Medical Malpractice vs. General Negligence under California Law

By Alex Stein

In its recent decision, Flores v. Presbyterian Intercommunity Hosp., 369 P.3d 229 (Ca. 2016), the California Supreme Court has sharpened the critical distinction between “medical malpractice” and general negligence.

Under California statute, a plaintiff’s ability to file a medical malpractice suit expires in one year after the accrual of the cause of action. The statute tolls this period for two additional years, provided that the plaintiff files the suit within one year after he discovers the injury or could reasonably have discovered it. Cal. Code Civ. Proc. § 340.5 (providing that suits for medical malpractice must be filed “three years after the date of injury or one year after the plaintiff discovers, or through the use of reasonable diligence should have discovered, the injury, whichever occurs first.”). For other personal injury suits, the limitations period is “two years of the date on which the challenged act or omission occurred.” Cal. Code Civ. Proc. § 335.1.

In the case at bar, the plaintiff was injured when one of the rails on her hospital bed collapsed.

The rail had been raised pursuant to an order made by the plaintiff’s physician following a medical assessment of her condition. The plaintiff sued the hospital under the general negligence theory in the hopes to benefit from a two-year limitations period set by section 335.1. The California Supreme Court, however, categorized the suit as alleging medical malpractice because the plaintiff’s injury resulted from the “alleged negligence in the use and maintenance of equipment needed to implement the doctor’s order concerning her medical treatment.”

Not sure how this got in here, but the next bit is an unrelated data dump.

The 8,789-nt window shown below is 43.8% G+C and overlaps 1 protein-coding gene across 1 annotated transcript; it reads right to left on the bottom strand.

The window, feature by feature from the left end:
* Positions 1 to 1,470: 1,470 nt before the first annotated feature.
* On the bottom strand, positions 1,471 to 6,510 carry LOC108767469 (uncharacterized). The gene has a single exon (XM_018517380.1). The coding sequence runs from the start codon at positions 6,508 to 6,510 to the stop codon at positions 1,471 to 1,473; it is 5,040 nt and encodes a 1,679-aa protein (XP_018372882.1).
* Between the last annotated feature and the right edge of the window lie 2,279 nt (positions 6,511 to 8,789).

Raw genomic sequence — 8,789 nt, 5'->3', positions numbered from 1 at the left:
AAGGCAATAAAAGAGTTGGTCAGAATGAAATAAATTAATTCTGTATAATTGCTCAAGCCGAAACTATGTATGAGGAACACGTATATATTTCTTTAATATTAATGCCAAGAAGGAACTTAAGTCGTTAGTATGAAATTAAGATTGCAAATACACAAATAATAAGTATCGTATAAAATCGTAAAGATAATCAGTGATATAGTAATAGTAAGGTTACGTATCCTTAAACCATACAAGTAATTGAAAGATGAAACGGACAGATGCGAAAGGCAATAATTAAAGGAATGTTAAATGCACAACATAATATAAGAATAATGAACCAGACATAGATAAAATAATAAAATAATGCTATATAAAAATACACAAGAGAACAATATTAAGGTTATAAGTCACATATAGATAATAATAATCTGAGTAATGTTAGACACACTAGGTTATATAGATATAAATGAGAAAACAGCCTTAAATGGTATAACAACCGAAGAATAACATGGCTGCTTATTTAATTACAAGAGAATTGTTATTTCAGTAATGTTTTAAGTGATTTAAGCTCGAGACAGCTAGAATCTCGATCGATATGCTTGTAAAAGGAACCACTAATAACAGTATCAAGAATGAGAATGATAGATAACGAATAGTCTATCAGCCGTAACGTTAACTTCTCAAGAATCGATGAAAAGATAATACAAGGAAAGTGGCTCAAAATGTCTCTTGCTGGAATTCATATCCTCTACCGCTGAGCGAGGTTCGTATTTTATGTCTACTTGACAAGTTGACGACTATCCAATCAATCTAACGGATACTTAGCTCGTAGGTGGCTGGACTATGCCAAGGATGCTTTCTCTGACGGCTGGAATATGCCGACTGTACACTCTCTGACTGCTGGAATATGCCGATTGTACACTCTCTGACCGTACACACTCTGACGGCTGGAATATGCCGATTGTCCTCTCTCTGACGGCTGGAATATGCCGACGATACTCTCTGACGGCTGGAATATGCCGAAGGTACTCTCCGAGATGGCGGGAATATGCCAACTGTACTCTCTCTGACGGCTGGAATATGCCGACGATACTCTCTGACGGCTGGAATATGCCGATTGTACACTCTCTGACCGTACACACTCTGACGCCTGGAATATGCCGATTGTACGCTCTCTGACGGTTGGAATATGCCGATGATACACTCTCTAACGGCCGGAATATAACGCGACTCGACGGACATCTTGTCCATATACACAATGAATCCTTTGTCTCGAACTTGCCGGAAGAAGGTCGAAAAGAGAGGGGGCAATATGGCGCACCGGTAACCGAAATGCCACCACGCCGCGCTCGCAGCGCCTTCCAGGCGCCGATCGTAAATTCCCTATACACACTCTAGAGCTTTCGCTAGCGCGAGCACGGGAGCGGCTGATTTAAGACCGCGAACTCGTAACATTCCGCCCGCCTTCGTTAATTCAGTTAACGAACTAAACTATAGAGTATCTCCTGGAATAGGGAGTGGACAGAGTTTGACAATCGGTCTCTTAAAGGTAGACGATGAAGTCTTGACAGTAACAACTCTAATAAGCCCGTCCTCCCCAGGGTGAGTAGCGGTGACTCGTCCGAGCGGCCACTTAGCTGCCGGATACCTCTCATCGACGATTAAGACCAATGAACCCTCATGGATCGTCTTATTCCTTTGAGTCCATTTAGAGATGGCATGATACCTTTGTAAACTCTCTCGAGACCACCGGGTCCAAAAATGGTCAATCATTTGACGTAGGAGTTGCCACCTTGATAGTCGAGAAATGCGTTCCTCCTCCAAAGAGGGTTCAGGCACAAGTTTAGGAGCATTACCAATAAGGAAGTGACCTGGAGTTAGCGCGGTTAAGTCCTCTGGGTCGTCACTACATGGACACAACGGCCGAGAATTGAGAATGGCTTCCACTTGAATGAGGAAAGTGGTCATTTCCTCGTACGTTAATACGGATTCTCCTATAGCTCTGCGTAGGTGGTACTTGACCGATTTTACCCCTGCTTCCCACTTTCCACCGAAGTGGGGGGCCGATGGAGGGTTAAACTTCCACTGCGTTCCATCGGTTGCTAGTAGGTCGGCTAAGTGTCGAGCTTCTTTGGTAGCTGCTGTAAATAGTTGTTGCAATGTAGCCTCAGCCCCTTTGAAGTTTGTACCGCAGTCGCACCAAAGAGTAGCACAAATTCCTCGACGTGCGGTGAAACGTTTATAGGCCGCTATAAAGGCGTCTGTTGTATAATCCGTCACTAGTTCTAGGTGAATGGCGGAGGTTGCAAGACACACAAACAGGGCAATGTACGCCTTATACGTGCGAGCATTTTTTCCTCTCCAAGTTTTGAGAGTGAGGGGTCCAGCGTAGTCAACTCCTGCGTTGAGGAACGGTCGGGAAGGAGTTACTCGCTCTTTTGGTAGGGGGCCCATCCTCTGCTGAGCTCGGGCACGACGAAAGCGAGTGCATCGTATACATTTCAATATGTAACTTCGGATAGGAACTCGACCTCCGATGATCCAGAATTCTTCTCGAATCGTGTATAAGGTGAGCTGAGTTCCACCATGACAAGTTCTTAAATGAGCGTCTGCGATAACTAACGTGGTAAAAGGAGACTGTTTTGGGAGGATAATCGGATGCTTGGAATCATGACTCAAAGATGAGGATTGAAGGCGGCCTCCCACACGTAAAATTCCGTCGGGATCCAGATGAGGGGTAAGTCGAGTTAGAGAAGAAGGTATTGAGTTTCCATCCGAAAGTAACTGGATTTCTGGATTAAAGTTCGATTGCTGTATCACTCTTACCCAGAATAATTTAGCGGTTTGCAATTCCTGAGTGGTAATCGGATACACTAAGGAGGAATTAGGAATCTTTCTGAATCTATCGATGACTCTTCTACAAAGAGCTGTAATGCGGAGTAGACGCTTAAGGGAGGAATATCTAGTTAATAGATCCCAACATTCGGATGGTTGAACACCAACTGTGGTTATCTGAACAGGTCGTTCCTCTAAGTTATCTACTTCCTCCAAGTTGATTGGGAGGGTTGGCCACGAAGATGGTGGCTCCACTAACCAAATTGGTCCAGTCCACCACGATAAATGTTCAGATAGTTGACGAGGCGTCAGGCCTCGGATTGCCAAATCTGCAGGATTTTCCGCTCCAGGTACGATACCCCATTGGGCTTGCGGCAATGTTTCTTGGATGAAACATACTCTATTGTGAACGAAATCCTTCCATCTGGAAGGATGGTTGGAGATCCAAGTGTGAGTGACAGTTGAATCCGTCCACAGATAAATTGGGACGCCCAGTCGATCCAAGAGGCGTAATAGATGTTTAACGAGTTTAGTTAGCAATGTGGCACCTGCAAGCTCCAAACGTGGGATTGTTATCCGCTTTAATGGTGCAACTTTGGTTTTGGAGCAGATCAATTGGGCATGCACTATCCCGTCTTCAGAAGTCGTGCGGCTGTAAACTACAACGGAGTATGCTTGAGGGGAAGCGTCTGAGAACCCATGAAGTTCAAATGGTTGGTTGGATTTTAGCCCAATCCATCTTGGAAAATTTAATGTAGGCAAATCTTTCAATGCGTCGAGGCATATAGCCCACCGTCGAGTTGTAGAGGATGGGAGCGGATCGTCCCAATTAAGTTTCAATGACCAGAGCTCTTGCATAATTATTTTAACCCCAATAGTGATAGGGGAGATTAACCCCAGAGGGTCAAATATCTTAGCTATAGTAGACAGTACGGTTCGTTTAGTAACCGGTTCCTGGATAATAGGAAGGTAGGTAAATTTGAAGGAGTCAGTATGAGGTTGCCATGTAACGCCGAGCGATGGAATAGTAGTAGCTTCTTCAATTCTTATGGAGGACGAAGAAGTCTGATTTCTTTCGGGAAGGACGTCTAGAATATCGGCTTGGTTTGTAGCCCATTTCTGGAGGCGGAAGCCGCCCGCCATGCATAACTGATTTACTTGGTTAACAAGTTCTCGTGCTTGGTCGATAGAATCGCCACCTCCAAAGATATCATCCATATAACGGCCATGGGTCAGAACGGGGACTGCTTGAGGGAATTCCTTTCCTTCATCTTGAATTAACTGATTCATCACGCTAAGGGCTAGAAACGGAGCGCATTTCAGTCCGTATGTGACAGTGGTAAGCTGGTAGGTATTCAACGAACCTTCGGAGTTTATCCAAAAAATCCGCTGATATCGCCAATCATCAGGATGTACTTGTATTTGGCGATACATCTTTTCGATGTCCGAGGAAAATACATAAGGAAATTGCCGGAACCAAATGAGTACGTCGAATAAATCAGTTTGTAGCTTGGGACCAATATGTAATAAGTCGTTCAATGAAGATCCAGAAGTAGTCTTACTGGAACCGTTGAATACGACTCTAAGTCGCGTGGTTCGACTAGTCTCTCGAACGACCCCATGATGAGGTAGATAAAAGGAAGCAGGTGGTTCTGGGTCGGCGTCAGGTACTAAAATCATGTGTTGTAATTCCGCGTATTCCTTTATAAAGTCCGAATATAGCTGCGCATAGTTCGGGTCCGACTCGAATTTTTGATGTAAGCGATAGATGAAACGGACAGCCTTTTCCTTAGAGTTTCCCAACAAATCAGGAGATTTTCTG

This categorization relied on Murillo v. Good Samaritan Hosp., 99 Cal.App.3d 50, 57 (Cal.App. 1979)—a decision in which California’s Court of Appeals explained that the test for distinguishing between general negligence and medical malpractice “is not whether the situation calls for a high or a low level of skill, or whether a high or low level of skill was actually employed, but rather …. whether the negligent act occurred in the rendering of services for which the health care provider is licensed.”

In tune with this decision, the Court set up the “integral relationship’ test. Specifically, it ruled that “A hospital’s negligent failure to maintain equipment that is necessary or otherwise integrally related to the medical treatment and diagnosis of the patient implicates a duty that the hospital owes to a patient by virtue of being a health care provider.” Suits complaining about violations of any such duty therefore must be filed within the timeframe of Cal. Code Civ. Proc. § 340.5.

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About Alex Stein

Alex Stein is a Professor of Law at Brooklyn Law School. Before joining Brooklyn, Alex was a Professor of Law at Cardozo Law School (2004-2016) and served for more than a decade at the Hebrew University of Jerusalem Faculty of Law (1991-2004). He also held visiting professorial appointments at Alabama, Columbia, Miami, and Yale Law Schools. In Fall 2016, he visited Harvard Law School, where he taught Torts and a seminar on Medical Malpractice. Alex's specialty areas include Torts, Medical Malpractice, Evidence, as well as general legal theory and economic analysis of law. He authors three books, An Analytical Approach to Evidence (with Ronald J. Allen et al.) (6th ed. 2016); Foundations of Evidence Law (2005) and Tort Liability under Uncertainty (2001, with Ariel Porat), and over sixty articles of which many have appeared in leading journals. Alex was one of the founding editors of Theoretical Inquiries in Law and is on the editorial board of the International Journal of Evidence & Proof. In 2013, he launched an e-journal STEIN on Medical Malpractice, http://www.steinmedicalmalpractice.com, that covers all significant developments in medical malpractice laws across the United States. He graduated from the Hebrew University of Jerusalem and earned a Ph.D. from the University of London.